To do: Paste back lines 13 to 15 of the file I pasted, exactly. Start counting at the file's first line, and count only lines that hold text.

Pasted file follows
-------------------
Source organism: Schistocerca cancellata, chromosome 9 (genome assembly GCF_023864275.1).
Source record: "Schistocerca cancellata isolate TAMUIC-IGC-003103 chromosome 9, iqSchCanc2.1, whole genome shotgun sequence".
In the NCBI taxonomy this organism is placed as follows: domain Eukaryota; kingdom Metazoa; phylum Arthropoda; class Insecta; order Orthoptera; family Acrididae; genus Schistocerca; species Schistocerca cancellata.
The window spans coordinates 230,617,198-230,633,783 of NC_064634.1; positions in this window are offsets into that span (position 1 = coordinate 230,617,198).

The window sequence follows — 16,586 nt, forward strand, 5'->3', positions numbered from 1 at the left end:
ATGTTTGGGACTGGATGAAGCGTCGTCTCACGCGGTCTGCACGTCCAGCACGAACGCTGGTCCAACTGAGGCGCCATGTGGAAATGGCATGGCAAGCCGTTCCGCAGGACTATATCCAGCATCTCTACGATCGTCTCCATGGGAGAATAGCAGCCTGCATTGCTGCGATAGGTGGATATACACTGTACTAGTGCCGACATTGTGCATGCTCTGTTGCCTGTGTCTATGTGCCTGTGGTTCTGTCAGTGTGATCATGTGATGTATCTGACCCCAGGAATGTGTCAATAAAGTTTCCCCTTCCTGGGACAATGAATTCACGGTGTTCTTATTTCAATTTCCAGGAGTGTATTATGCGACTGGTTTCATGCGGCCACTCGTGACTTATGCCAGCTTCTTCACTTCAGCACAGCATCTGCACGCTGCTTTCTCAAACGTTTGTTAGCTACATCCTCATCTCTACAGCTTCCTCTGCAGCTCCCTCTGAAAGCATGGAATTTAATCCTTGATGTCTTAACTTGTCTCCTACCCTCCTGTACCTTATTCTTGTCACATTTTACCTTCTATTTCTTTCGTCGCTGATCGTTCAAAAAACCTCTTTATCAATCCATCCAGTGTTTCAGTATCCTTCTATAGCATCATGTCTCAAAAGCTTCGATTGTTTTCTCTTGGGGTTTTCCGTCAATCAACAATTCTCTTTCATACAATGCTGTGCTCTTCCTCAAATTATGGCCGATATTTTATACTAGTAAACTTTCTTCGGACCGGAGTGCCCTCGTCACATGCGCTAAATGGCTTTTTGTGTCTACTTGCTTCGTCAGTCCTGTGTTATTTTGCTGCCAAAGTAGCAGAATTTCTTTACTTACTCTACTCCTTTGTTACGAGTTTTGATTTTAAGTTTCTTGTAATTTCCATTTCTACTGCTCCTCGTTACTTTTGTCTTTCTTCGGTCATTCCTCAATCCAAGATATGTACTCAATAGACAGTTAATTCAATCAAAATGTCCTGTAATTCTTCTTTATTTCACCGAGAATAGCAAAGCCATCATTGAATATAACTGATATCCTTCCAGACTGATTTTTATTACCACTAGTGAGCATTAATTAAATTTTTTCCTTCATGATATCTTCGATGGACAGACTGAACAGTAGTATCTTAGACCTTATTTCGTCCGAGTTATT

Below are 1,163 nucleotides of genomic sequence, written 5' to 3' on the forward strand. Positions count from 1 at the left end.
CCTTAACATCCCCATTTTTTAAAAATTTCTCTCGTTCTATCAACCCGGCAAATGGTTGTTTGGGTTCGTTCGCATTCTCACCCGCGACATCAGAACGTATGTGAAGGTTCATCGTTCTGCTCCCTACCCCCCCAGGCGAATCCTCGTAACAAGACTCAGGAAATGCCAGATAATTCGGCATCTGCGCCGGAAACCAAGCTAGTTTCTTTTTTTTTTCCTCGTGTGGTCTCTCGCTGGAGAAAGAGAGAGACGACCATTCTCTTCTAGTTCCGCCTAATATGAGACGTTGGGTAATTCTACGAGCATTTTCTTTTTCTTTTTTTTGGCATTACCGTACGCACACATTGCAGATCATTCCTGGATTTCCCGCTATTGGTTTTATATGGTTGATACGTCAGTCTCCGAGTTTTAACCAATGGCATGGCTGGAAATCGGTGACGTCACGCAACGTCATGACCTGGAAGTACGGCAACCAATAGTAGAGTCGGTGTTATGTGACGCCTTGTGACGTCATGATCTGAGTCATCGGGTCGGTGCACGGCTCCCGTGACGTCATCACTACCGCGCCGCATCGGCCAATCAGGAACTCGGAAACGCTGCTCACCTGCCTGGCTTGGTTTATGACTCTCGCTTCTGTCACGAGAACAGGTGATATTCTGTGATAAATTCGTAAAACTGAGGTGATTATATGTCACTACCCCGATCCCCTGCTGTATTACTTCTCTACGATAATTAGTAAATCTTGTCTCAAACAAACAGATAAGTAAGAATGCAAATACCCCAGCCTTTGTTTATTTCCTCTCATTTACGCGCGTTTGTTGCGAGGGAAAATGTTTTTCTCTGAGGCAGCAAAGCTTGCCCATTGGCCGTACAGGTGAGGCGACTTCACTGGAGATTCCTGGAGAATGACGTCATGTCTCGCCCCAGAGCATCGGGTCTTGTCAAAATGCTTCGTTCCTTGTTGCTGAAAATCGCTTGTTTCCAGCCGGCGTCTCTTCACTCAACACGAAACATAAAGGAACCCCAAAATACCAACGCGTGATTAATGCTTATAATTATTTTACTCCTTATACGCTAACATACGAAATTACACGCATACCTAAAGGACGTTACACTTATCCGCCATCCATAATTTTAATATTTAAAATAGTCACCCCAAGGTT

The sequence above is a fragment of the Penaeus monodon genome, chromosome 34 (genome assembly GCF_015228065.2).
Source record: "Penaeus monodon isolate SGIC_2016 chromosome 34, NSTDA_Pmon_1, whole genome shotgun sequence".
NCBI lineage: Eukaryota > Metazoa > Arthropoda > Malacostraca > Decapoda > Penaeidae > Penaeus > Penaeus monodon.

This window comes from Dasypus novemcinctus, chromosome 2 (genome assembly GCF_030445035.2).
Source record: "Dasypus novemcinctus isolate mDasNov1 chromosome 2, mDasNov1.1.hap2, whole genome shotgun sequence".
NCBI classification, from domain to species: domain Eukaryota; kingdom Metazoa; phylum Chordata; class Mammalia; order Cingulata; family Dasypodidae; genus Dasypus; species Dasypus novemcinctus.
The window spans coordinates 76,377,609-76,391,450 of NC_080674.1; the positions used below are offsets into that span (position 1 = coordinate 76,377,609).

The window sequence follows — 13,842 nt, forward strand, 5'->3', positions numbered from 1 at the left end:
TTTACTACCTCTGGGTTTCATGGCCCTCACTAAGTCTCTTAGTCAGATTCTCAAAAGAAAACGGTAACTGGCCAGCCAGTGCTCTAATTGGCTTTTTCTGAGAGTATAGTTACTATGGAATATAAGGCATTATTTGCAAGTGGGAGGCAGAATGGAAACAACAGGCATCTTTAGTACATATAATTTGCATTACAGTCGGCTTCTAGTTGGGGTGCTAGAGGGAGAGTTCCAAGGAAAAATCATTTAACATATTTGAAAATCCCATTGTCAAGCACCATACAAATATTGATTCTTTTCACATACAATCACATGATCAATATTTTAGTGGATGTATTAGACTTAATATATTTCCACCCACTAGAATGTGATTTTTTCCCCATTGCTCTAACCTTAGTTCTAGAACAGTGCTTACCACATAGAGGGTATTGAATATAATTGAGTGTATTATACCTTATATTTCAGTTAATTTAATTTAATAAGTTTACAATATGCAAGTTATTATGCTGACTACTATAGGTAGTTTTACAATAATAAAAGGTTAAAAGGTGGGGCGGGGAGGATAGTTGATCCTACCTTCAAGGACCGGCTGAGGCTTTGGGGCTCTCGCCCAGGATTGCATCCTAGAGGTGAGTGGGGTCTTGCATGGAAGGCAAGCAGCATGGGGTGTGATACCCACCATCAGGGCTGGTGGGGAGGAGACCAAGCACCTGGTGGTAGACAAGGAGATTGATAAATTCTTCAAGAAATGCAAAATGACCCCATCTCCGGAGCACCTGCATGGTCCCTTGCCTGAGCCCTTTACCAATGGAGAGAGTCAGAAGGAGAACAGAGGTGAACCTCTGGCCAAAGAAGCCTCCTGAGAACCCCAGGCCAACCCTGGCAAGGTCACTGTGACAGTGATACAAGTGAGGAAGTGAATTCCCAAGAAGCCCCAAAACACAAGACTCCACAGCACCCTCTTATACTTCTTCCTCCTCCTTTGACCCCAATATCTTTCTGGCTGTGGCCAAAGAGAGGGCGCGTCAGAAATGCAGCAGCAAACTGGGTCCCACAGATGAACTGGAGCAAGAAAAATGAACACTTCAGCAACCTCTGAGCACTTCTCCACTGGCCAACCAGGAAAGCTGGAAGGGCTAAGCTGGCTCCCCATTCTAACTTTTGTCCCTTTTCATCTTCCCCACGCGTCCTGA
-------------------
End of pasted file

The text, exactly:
Source record: "Dasypus novemcinctus isolate mDasNov1 chromosome 2, mDasNov1.1.hap2, whole genome shotgun sequence".
NCBI classification, from domain to species: domain Eukaryota; kingdom Metazoa; phylum Chordata; class Mammalia; order Cingulata; family Dasypodidae; genus Dasypus; species Dasypus novemcinctus.
The window spans coordinates 76,377,609-76,391,450 of NC_080674.1; the positions used below are offsets into that span (position 1 = coordinate 76,377,609).